Of course, there is the fear that if one expresses their emotions authentically, the threat of physical violence increases. In some cases this may be true, but to assume just because someone becomes emotional they will become violent is a byproduct of emotional repression. Yes, bottled emotional energy can be violent and erupt with dangerous consequences (just go to a Trump rally to see the bottled fear and anger of the white rural American bubble to the surface).

In the emotionally restrained model, free and open expression means chaos, and chaos is to be avoided at all costs.

Historically, the unbounded “irrational” expression of the marginalized was a subversive act of rebellion against the imposed restraint of the West: breaking out into song while protesting loudly outside a segregated school when police are standing with batons ready to strike; the suffragist refusing to eat so she could gain the right to vote. These actions are indeed “irrational” and “unreasonable” but were also valid and that ended up being impassioned, highly effective responses to oppression.

When emotions fight the power

These patriarchal, colonial and misogynistic inheritances have shaped our modern consciousness and underlie our preconceptions about engagement, communication and dialogue. They surface when emotional authenticity and unmitigated expression threatens the status quo and, particularly, when injustice sparks outrage. When long-standing power structures are threatened, the requests to quiet down and stop whining get even louder. We need look no further than the daily news to see this principle at work: The conservative pundit chastises female protesters and their angry, vile signs, or the ignorant straight white man can’t understand why trans people get upset when they just want to use the bathroom.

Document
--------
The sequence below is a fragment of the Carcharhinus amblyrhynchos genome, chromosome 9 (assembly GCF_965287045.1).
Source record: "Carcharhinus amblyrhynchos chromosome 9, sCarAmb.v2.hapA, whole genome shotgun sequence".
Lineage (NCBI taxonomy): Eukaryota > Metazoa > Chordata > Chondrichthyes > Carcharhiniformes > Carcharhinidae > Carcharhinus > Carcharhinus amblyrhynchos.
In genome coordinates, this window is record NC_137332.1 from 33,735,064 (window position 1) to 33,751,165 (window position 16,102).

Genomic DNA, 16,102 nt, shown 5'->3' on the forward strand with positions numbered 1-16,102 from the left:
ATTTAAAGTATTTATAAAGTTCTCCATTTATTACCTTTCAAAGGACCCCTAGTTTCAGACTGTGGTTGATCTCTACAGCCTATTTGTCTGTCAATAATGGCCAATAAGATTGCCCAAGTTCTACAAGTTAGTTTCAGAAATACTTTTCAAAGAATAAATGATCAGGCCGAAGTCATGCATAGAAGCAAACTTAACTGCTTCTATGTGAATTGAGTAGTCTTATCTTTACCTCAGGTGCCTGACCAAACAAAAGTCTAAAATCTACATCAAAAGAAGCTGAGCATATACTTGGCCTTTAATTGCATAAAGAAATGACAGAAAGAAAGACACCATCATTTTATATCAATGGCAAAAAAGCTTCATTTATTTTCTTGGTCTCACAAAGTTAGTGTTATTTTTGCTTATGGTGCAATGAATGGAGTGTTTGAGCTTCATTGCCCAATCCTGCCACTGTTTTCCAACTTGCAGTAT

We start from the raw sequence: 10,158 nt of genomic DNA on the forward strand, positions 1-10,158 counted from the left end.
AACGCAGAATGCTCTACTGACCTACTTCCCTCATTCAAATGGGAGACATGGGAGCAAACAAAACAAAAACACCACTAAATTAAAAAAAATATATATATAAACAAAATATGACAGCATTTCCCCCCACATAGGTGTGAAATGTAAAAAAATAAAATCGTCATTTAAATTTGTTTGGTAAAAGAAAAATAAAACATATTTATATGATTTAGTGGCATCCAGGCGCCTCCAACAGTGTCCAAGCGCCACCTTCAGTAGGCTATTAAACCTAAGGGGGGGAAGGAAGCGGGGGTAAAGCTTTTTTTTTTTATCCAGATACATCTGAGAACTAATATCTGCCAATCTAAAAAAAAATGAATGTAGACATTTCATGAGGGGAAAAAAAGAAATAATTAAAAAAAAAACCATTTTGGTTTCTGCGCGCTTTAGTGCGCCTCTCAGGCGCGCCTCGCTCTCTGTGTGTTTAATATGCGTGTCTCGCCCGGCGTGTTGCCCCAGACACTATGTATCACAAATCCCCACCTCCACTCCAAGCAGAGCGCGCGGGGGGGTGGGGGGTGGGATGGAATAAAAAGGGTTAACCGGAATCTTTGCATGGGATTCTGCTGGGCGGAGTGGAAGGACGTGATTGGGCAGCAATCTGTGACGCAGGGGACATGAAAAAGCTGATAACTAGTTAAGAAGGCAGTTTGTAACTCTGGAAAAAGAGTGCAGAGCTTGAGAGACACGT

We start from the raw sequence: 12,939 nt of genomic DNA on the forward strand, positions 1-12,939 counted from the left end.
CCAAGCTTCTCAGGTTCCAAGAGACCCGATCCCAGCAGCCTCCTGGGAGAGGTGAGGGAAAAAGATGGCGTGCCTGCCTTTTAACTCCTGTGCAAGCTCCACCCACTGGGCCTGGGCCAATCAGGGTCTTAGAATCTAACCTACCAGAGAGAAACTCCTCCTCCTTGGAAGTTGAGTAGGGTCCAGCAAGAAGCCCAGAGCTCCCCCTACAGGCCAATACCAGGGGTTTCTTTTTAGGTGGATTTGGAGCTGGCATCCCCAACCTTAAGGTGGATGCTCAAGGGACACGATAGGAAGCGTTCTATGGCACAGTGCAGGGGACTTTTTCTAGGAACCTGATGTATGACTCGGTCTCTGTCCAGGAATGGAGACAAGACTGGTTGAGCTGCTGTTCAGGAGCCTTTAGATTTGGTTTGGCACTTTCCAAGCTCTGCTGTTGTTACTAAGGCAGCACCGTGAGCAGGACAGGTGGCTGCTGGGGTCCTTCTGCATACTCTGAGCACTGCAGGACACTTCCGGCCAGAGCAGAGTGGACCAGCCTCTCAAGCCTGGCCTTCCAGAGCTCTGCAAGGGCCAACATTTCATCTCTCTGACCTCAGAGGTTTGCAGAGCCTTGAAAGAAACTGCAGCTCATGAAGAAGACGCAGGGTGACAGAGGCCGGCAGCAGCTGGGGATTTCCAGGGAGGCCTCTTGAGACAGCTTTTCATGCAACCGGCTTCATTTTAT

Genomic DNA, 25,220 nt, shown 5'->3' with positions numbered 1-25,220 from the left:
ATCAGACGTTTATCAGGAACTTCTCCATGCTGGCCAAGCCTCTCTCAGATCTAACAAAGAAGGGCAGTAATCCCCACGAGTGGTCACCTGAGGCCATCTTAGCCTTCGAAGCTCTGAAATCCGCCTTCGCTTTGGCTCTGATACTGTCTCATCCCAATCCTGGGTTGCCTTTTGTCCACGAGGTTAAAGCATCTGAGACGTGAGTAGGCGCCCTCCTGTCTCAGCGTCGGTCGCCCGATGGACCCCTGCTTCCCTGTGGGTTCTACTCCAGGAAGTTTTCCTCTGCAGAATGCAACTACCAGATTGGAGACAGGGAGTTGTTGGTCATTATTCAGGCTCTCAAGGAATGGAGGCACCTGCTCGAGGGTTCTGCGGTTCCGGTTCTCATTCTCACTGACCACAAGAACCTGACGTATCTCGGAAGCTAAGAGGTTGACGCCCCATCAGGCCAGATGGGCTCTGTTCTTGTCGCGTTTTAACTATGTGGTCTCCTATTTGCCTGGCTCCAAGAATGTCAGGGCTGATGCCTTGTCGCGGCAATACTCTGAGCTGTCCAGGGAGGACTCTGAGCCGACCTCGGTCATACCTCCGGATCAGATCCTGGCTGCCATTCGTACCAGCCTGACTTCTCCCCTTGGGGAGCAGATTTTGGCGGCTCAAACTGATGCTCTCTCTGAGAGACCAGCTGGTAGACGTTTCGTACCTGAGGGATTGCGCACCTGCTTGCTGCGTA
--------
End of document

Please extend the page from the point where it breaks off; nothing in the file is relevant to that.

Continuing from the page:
The plea to quiet down and play nice has very little to do with having a dialogue and more to do with maintaining established power structures.

So again, no: Don’t expect marginalized people or their allies to temper their emotions or “calm down” when talking about immigration bans or pro-life laws or “law and order” rhetoric. Don’t expect indigenous people to remain calm when corporate growth and political greed threaten their sacred lands. Don’t expect sexual assault survivors to sit down and smile sweetly as they rationally outline why the President’s election was an affront to their psychological and physical safety.

And to those who are threatened with this kind of silencing: Yell, scream and cry, because your emotions are real expressions of a lived experience. There’s no obligation to curtail an expression of your reality just to make someone else comfortable. In many cases, that same request to maintain their comfort is also a request to maintain your oppression.